Popular village now a documentary subject

Popular village now a documentary subject

Popular village now a documentary subject

The new documentary features the story of Bademler villagers, who have so far staged and performed plays by Turkey’s famous writers and turned this tradition into a lifestyle. Turkey’s first black and white film ‘Dry Summer’ was shot ithere in 1964 and made the village popular.

A village in İzmir, Bademler, which was the subject of Necati Cumalı’s 1964 novel “Susuz Yaz” (Dry Summer), became engraved in the memories of many when Metin Erksan made the novel into a film with the same name.

In this way, Bademler village has become one of the best-known villages in the country and now, after many years, it has inspired a documentary. The documentary tells the extraordinary story of the village, where Turkey’s first village theater was established and has been continuing this tradition for 80 years, and is titled “İki Kalas Bir Heves.” The villagers were last on stage on March 27, World Theater Day.

The documentary, which features the story of villagers, who have so far staged and performed plays by Turkey’s famous writers and turned this tradition into a lifestyle, as well as the history of the village, has been shot with the support of the Culture and Tourism Ministry.

The documentary takes the village’s passion for theater as its central theme. It also reveals the process of choosing a theater play and performing it. Discussions about the play among people, reviews made in the village’s cafes and interpretations about Shakespeare and Brecht are featured in the documentary. Villagers, who work in fields or markets in the morning hours and then go to theater rehearsals, are also interviewed in the documentary. The recent footage is juxtaposed with photographs from the past.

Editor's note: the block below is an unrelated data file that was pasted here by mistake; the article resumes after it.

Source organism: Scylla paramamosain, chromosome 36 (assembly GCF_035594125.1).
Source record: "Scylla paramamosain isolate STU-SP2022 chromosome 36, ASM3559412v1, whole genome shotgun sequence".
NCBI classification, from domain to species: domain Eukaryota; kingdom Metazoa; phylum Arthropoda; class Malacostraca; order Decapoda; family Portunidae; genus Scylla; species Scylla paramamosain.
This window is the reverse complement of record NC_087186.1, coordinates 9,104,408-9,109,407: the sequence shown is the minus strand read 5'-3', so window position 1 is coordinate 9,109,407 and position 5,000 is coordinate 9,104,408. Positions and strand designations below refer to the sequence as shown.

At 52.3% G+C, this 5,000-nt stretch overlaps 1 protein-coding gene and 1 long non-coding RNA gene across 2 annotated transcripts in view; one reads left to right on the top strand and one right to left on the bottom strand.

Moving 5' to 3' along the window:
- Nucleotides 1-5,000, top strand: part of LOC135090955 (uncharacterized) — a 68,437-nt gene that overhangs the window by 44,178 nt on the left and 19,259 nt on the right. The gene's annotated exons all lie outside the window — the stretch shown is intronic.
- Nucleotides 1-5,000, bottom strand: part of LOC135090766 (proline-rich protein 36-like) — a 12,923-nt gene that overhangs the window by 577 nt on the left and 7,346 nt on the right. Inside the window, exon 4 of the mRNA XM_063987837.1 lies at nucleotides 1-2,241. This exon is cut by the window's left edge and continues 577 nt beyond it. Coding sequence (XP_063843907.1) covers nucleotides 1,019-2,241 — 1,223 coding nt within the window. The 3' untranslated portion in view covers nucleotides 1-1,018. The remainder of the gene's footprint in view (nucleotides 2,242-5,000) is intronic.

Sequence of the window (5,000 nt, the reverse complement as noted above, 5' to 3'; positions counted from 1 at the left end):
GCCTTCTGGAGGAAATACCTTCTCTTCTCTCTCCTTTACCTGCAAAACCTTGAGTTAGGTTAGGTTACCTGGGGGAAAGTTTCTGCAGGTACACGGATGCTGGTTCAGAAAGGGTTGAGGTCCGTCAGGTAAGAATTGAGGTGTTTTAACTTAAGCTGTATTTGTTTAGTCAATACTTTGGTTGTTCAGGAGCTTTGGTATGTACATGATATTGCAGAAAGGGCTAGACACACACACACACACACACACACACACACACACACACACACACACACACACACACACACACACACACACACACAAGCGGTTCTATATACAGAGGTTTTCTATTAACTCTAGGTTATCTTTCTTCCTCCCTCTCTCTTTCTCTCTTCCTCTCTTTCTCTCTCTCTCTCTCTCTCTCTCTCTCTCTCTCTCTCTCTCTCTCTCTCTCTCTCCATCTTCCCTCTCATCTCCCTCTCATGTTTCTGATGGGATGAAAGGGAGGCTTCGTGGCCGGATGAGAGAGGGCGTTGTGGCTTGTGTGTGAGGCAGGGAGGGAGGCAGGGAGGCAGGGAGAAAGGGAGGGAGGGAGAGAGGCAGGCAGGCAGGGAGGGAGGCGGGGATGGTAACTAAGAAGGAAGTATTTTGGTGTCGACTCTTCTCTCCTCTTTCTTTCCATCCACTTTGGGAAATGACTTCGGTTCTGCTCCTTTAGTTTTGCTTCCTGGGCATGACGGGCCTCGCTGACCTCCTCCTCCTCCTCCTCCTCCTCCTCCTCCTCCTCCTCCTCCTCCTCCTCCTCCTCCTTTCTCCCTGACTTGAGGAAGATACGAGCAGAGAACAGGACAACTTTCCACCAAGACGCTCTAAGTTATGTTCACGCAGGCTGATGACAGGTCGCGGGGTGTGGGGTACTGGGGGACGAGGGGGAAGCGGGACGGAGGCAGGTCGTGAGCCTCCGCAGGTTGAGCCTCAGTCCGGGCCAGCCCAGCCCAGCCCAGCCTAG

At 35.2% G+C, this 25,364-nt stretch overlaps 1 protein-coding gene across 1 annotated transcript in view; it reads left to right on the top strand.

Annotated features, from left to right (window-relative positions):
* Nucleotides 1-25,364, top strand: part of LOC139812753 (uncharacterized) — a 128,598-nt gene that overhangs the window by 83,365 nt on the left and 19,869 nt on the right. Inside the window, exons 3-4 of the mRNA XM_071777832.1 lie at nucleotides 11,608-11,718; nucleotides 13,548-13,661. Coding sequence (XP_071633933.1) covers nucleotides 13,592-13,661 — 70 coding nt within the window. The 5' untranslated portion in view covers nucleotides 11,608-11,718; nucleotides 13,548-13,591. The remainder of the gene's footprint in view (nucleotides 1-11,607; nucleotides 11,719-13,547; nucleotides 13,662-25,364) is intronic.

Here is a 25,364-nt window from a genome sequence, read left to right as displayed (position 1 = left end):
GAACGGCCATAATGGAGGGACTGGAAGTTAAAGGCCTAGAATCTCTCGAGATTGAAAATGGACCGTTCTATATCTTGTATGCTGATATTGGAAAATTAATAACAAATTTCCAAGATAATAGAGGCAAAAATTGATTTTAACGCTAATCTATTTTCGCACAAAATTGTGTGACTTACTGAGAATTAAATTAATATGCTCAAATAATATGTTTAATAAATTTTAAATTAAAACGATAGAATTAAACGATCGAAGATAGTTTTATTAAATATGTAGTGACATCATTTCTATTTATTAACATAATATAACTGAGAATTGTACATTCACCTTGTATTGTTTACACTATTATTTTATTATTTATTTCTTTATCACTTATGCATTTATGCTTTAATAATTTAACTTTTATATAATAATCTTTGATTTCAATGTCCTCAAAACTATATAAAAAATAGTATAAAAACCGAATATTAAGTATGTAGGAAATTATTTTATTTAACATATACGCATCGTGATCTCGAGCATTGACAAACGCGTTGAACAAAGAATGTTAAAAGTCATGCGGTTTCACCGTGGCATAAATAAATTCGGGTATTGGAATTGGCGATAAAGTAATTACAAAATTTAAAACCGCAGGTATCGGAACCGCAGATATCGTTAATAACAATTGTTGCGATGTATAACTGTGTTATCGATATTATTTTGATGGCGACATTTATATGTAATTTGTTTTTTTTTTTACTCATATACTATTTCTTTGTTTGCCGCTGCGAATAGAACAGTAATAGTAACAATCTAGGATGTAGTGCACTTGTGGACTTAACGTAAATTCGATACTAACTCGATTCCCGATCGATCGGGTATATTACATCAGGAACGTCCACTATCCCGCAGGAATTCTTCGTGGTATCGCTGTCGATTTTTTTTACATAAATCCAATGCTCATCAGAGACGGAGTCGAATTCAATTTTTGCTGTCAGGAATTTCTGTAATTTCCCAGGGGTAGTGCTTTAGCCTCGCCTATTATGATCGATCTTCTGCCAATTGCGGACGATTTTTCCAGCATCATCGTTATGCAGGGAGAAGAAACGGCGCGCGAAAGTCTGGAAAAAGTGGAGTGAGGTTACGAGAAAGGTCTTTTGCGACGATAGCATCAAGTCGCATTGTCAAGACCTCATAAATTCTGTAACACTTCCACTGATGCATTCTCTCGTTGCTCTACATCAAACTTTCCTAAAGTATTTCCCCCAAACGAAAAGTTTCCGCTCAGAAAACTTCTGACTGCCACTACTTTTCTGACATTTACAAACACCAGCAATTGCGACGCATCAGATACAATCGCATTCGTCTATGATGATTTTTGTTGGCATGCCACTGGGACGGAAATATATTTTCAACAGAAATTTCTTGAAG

The making of the documentary began a year ago. The director, Mehmet Özgür, who previously produced award-winning documentaries including “Göç” (Immigration) and “Geçmiş Mazi Olmadı” (The Past is not in the Past), explaining the reason for making the documentary, said, “This is a village where father and son, mother and daughter or father-in-law and brother-in-law share a theater stage. The residents of the village have produced and performed countless plays. All the men and women put their efforts in without hesitation. They are mentioned with the roles they play. Their name is written with their gravestone, with their nicknames. Shakespeare Ahmet, Moliere Hasan, Juliet Zeynep, Palet Burhan, Pamili, Mişon Emmi and Koca Hala are some of them. They have realized a utopia. This is why I wanted to introduce this village that is not widely known.”

‘Dry Summer’

Erksan’s 1964 black-and-white film “Dry Summer” won Turkey’s first international cinema awards. It won the Golden Bear at the 14th Berlin International Film Festival and the Biennale Award at the 29th Venice Film Festival. The film was also selected as the Turkish entry for “Best Foreign Language Film” at the 37th Academy Awards.

Based on a novel by Necati Cumalı, the film features Erol Taş as a tobacco farmer, who selfishly dams a river to irrigate his own property and ruin his competitors. It is also available in an English dubbed U.S. theatrical release titled “Reflections” produced by William Shelton and directed by David E. Durston.